Jörn Vanhöfen

Disturbia, 2012

  • Highland Park Detroit # 2260, 2012
    Highland Park Detroit # 2260, 2012
    c-print, 4 parts, 60 × 70 cm and 29,2 × 24 cm
    edition of 5 + 2 AP
  • Woodward Ave Detroit, 2012
    Woodward Ave Detroit, 2012
    c-print, 4 parts, 29,2 × 24 cm each
    edition of 5 + 2 AP
  • Ford Street # 5782, 2012
    Ford Street # 5782, 2012
    c-print, 5 parts, 60 × 70 cm and 29,2 × 24 cm
    edition of 5 + 2 AP
  • Mingo Junction # 2229, 2012
    Mingo Junction # 2229, 2012
    c-print, 60 × 70 cm
    edition of 5 + 2 AP
  • Indianapolis Ave Chicago # 2252, 2012
    Indianapolis Ave Chicago # 2252, 2012
    c-print, 4 parts, 60 × 70 cm and 29,2 × 24 cm
    edition of 5 + 2 AP
  • 25th Street Detroit # 2281, 2012
    25th Street Detroit # 2281, 2012
    c-print, 60 × 70 cm
    edition of 5 + 2 AP
  • Chrysler Drive Detroit # 5807, 2012
    Chrysler Drive Detroit # 5807, 2012
    c-print, 60 × 70 cm
    edition of 5 + 2 AP
  • Trinity Church Detroit # 5781, 2012
    Trinity Church Detroit # 5781, 2012
    c-print, 4 parts, 60 × 70 cm and 29,2 × 24 cm
    edition of 5 + 2 AP
  • Michigan Ave Detroit # 2282, 2012
    Michigan Ave Detroit # 2282, 2012
    c-print, 4 parts, 29,2 × 24 cm each
    edition of 5 + 2 AP

Jörn Vanhöfen takes photos on the crisis: harbingers of a post-industrial age. The first works in the Disturbia series arose in the Northern states of the USA in Detroit and the surrounding area between 2008 and 2012. Others, taken in Egypt and India, for example, will follow. After the success of his series and book, Aftermath, Jörn Vanhöfen experimented, in his new series, with the classical photographic moment of the instant and a serial succession of pictures. With this conceptual approach, he is going beyond his previous works, which were very much geared to the individual picture. His latest works adopt a distinctly cinematic approach: an overall situation is accompanied by successive single images taken from different angles, in which each shot adds a further fragment to the scene. If we examine the individual works more closely, the situations begin to decipher themselves picture by picture (Indianapolis Ave Chicago # 2252), or come together piece by piece to form a greater whole (Michigan Ave Detroit # 2282). Individual pictures also appear in the Disturbia series, only this time they alternate with the cinematic sequences. The individual shots are of momentary character and stand alone. In Vanhöfen’s eyes, the metaphorical power of these images is more important than any documentary evidence they might deliver.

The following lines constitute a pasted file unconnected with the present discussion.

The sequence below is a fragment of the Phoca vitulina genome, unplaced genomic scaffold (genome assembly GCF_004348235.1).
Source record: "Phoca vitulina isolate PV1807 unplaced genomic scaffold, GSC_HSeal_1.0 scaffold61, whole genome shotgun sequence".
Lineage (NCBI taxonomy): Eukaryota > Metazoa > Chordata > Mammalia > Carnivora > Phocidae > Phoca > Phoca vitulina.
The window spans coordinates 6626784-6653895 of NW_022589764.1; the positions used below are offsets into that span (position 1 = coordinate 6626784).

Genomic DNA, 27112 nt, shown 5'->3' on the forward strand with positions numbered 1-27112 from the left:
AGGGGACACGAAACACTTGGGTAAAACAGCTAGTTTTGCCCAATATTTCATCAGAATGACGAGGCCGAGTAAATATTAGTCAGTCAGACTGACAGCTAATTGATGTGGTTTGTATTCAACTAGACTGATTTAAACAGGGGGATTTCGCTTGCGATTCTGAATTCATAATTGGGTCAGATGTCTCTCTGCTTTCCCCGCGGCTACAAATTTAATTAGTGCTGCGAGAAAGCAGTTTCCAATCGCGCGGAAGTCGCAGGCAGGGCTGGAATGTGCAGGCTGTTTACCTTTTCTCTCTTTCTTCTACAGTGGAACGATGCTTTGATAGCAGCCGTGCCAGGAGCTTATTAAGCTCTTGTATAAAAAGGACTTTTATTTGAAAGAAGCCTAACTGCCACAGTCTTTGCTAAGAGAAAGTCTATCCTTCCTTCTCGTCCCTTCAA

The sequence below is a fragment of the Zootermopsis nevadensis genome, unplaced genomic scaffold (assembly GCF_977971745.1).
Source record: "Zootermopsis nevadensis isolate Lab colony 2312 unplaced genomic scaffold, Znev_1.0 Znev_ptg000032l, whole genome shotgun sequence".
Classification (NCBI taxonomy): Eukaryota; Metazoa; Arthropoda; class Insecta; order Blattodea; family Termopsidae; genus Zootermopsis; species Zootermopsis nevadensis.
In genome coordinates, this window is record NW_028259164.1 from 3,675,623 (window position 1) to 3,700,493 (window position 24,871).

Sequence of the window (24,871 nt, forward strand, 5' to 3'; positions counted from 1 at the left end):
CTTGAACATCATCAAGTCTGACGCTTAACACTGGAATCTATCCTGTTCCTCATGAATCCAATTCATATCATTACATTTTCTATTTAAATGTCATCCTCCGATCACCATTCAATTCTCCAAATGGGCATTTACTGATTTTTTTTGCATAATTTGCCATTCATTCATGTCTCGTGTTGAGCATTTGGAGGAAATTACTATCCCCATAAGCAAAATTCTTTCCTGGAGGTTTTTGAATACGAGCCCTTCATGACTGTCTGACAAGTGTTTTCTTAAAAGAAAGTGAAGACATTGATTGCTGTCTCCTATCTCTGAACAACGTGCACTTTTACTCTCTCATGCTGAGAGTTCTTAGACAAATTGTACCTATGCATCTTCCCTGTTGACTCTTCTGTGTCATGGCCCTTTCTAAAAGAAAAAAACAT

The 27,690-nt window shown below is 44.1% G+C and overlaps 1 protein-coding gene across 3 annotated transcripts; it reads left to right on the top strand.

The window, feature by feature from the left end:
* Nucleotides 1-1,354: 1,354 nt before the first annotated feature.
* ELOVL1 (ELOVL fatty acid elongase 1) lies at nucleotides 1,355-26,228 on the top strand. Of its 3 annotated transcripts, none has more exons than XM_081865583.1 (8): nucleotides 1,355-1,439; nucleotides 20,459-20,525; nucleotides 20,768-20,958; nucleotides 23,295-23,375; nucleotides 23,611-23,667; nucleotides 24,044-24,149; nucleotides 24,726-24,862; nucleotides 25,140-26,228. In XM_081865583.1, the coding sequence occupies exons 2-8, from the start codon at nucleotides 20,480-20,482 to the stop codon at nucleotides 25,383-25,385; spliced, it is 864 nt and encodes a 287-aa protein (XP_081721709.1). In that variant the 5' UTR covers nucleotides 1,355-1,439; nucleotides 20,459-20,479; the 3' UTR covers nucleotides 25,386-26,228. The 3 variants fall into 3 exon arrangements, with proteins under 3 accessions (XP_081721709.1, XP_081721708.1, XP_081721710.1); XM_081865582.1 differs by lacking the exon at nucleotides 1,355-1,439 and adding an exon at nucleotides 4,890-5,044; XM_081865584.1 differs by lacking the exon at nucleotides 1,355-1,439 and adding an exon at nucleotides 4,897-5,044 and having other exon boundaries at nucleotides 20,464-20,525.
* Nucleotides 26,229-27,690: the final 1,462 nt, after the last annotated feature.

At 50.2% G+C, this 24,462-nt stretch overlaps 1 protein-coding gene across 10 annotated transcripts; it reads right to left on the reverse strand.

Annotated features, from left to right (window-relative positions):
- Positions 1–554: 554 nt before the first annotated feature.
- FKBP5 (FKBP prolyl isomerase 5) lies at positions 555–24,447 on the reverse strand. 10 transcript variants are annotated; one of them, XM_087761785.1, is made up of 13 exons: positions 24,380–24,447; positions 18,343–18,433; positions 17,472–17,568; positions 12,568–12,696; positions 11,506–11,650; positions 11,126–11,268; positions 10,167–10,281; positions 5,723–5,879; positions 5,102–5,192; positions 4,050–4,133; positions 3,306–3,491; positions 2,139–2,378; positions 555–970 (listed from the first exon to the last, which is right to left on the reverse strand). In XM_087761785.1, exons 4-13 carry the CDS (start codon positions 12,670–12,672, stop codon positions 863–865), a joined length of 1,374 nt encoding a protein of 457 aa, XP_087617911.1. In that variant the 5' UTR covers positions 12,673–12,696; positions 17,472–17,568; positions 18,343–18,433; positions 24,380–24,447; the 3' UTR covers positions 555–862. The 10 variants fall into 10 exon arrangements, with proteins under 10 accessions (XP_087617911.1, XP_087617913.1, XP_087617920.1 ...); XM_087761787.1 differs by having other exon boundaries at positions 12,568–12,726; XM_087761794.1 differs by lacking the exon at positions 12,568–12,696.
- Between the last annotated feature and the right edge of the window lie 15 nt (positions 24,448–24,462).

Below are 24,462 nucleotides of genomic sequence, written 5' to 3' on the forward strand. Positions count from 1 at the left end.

The title of the series is a neologism comprising the English expression to disturb = to disrupt, interrupt, upset and Suburbia = hinterlands, urban surroundings, a film by Penelope Speehris (1984). It also conveys some idea of the atmosphere in these works. In an area shaken by crises, with people forced out onto the periphery, and urban space left to omnipresent decline, Vanhöfen does not show urban centres alone, but fates. In the film sequences, the viewer follows the restless eye of the photographer, who constantly captures ever new aspects of the situation. In Ford Street # 5782, we find ourselves looking at a street corner: in front of a liquor store, someone is sitting on a metal crate in a display of defiant pride, their eyes attracted to a pair of bright green trousers: hands, formed by life. Suddenly, we become aware of the surrounding people: a man in a wheelchair riding unperturbed up and down the street; a couple goes off, holding hands. Silent observations that run like a thread through the entire series, reporting the daily struggle in the crisis.

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